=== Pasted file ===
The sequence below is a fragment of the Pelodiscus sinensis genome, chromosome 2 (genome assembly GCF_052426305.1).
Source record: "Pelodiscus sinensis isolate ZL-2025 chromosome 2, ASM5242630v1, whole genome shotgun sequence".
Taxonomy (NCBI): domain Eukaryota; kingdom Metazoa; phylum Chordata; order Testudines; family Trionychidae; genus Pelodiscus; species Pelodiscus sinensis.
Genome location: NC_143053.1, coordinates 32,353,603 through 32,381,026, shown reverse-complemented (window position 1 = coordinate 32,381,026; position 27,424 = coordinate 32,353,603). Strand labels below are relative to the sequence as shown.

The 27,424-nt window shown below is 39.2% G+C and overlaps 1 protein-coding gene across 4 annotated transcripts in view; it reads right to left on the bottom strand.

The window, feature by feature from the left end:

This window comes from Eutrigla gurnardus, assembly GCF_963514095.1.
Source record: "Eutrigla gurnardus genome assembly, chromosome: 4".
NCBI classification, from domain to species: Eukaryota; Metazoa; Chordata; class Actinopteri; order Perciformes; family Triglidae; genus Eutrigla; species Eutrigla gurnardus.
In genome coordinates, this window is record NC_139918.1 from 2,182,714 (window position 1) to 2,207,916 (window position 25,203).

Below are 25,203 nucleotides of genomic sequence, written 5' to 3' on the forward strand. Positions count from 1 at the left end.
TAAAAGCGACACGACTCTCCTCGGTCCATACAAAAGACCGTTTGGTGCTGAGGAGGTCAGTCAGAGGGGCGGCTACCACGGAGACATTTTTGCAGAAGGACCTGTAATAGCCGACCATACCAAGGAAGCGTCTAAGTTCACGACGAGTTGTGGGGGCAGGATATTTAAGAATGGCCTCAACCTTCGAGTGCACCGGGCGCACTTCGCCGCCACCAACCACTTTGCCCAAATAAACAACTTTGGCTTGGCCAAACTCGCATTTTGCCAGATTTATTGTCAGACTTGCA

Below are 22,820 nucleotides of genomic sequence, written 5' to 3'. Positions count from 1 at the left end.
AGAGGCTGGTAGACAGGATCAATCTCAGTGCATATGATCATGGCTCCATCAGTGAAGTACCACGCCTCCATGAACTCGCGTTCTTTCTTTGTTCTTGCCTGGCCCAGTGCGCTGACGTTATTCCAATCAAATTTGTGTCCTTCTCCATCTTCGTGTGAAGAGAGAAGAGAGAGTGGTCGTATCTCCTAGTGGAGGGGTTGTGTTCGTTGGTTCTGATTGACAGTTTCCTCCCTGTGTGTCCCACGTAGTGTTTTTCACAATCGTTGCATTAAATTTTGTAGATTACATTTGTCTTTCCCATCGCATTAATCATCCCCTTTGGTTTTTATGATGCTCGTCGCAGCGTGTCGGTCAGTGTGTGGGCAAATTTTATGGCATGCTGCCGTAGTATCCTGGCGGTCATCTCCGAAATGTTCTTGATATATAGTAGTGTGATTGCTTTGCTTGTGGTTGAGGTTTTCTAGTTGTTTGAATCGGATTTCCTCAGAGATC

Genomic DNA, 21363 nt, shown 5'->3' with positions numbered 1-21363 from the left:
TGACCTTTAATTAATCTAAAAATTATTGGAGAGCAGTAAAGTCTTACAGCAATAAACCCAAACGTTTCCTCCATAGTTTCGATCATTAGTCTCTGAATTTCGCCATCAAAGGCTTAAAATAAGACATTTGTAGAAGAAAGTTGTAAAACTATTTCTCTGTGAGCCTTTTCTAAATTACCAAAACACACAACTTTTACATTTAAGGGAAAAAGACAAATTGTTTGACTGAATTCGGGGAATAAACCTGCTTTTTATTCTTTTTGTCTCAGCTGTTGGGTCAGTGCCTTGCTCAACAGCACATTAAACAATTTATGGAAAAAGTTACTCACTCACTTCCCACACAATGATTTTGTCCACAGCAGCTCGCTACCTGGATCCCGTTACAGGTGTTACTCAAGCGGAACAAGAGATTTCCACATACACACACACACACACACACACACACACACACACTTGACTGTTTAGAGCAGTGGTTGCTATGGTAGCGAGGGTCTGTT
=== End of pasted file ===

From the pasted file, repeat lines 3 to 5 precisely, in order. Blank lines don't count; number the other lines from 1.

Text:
Taxonomy (NCBI): domain Eukaryota; kingdom Metazoa; phylum Chordata; order Testudines; family Trionychidae; genus Pelodiscus; species Pelodiscus sinensis.
Genome location: NC_143053.1, coordinates 32,353,603 through 32,381,026, shown reverse-complemented (window position 1 = coordinate 32,381,026; position 27,424 = coordinate 32,353,603). Strand labels below are relative to the sequence as shown.

The 27,424-nt window shown below is 39.2% G+C and overlaps 1 protein-coding gene across 4 annotated transcripts in view; it reads right to left on the bottom strand.